The cleanup continues: Day 2 for clearing away the damage

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Terrible and destructive storms rolled through Michiana late Monday night and into Tuesday morning, leaving many homeowners stuck with piles of debris to pick up.

Crews from local street and public works departments have been busy clearing fallen trees from the roads to make them passable, but downed trees and branches on individual properties are up to the property owners to dispose of.

Kathy Borgman and her 95 year old mother live in a ranch-style home on South Bend's Riverside Dr.

She spent the day Wednesday waiting for professional estimates on tree removal.

"I know they're very busy, but I told them we have trees on our house and we have to get them off as soon as possible--our insurance company said it's important to get them off quickly," said Borgman.

Tuesday morning Borgman and her mother were on their way to seek shelter in their home's bathroom when they heard a loud cracking noise.

Hours later they learned several trees fell on the roof and many more snapped and fell on the front lawn.

The Borgmans are among the thousands of residents without electricity, and subsequently no well water or phone service.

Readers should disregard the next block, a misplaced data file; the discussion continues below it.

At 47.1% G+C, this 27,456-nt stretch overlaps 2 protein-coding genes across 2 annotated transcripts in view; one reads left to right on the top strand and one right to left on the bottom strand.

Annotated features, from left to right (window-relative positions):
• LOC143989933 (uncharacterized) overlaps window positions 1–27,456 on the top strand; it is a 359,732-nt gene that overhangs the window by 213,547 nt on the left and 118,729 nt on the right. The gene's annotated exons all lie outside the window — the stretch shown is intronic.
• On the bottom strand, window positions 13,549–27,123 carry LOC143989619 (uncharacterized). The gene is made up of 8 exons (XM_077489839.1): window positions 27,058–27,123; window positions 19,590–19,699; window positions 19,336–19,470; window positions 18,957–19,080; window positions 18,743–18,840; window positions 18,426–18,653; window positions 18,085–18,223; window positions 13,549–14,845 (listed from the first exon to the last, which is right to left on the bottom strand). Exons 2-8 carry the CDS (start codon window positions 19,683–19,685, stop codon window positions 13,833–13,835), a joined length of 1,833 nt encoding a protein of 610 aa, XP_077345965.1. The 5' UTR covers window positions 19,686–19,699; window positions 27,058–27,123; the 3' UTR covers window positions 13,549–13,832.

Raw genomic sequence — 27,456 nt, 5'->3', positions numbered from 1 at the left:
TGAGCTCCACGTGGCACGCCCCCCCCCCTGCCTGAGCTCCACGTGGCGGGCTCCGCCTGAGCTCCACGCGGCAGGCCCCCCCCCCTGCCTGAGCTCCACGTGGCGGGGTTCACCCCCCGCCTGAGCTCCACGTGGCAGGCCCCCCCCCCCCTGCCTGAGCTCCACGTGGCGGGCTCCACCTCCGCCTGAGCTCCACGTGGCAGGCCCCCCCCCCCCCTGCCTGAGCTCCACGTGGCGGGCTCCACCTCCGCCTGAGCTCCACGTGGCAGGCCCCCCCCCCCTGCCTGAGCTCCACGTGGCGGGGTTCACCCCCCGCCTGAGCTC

"I've never seen so much devastation," Borgman added.

Farther south on Riverside Dr. in South Bend Keller Park is marked by "closed" signs.

Workers from the power company were on site taking care of downed power lines and working on cutting down and hauling out damaged trees.

A number of other South Bend parks are closed due to damage. Potawatomi Park is closed, but the zoo opened Wednesday morning at 10:00 a.m. The Band Shell Concert Series on Sunday was cancelled as were pavilion rentals through Sunday, July 6.

Howard Park and its Recreation Center are also closed until Monday, July 7. Muessel Grove Park and Keller Park and their summer lunch programs will be closed until further notice.

The city's Parks and Recreation Dept. are advising residents not to use the Riverside Trails, adding that conditions on the Riverside Drive Trail in particular are hazardous.

Jefferson Intermediate School's signature cupola was knocked down by strong wind gusts.

Maintenance workers found the dome-like structure in the school's back courtyard. Further examination of the building revealed the cupola crashed onto the roof before plummeting to the ground.

A historic landmark, built in 1931 on the site of the first school in South Bend, the construction of a new cupola has to be approved by the South Bend Historical Society.

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